Existing-home sales fell for the fourth straight month in May, sliding to a two-year low as median prices topped $400,000 nationally for the first time ever, according to the National Association of Realtors (NAR).
Total sales ended May at a seasonally adjusted annual rate of 5.41 million, down 3.4% from April and down 8.6% from May 2021. That level of sales is the lowest since June 2020, although it still managed to edge out projections from a Reuters poll of economists, who predicted a pace of 5.40 million units. Single-family home sales decreased to a pace of 4.8 million units, down 3.6% monthly and 7.7% yearly, while sales of condominiums and co-ops slowed to a rate of 610,000 units, down 1.6% monthly and 15.3% yearly.
While the headline declines can be worrisome, the market is still retaining heat — just not at the same scorching levels of the past few years. For-sale listings remain mired in a shortage and properties are still selling rapidly, staying on the market in May for 16 days, a record low. Eighty-eight percent of homes sold in May stayed on the market for less than a month.
And prices continue to grow, with the median existing-home price in May hitting $407,600, up 14.8% year over year. May is the 123rd consecutive month of annual price increases, the longest streak ever recorded by the NAR.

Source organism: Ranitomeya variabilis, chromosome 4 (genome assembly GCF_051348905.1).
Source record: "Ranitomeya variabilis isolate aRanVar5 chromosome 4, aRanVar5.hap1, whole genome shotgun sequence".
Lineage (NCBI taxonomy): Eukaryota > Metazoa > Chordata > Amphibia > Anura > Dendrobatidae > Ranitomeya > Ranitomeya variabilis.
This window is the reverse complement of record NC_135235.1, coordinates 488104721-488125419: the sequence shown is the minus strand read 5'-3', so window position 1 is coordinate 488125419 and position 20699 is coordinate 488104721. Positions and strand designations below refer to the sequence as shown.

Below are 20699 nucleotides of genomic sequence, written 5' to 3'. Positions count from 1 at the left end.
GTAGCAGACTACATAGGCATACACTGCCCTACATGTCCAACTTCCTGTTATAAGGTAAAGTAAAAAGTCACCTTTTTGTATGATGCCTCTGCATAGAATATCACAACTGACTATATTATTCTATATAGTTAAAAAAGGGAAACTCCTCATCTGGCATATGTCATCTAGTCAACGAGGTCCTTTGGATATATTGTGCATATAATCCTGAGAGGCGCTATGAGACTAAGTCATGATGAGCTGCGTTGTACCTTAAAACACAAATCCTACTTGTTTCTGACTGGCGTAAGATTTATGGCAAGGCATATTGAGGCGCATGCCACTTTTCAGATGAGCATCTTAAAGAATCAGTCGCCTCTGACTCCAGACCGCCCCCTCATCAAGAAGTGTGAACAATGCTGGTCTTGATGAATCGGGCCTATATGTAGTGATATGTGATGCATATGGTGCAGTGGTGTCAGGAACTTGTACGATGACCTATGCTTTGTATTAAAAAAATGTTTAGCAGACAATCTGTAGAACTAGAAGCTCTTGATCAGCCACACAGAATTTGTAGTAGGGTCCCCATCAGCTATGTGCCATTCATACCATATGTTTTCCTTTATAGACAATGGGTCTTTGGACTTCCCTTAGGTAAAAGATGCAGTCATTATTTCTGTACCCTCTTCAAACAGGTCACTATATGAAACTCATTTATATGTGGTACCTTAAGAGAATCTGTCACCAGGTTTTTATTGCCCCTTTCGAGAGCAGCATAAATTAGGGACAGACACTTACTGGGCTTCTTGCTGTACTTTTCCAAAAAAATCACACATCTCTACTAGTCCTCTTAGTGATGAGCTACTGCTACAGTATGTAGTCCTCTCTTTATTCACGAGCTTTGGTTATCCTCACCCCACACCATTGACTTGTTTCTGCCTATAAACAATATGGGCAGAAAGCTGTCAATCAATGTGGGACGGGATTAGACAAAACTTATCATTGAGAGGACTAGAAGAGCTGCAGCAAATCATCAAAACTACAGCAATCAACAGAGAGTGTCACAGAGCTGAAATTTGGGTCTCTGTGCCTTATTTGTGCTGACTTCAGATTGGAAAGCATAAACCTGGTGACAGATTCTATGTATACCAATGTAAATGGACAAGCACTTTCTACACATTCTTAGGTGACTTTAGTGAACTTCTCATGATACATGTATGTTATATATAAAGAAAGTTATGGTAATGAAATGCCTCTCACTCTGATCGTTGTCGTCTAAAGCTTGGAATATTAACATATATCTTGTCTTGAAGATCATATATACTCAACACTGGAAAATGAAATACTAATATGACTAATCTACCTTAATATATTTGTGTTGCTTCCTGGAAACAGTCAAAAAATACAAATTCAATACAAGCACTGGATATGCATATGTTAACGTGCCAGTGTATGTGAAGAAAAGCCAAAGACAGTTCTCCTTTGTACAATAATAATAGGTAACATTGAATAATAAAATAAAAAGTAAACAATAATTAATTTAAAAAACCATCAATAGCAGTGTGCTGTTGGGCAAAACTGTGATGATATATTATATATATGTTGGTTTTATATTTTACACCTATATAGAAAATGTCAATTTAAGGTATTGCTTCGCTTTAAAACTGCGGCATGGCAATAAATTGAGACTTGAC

“Home sales have essentially returned to the levels seen in 2019 – prior to the pandemic – after two years of gangbuster performance,” said Lawrence Yun, NAR chief economist. “Also, the market movements of single-family and condominium sales are nearly equal, possibly implying that the preference towards suburban living over city life that had been present over the past two years is fading with a return to pre-pandemic conditions.”
The market continues to lose steam in reaction to dipping affordability and rising mortgage rates, which lingered around 5% throughout May. Rates are only getting higher in the short term, with the Federal Reserve last week hiking its baseline rate by three-quarters of a point in its ongoing fight against rampant inflation. Subsequently, average mortgage rates recently saw their largest weekly jump in 35 years. According to Freddie Mac, the average 30-year fixed rate rose to 5.78% last week — the highest since November 2008.
“Further sales declines should be expected in the upcoming months given housing affordability challenges from the sharp rise in mortgage rates this year,” Yun added. “Nonetheless, homes priced appropriately are selling quickly and inventory levels still need to rise substantially – almost doubling – to cool home-price appreciation and provide more options for homebuyers.”
The ongoing dearth of inventory did see some relief in May, which closed with 1.16 million homes available for sale. That’s up 12.6% from April but down 4.1% from May 2021.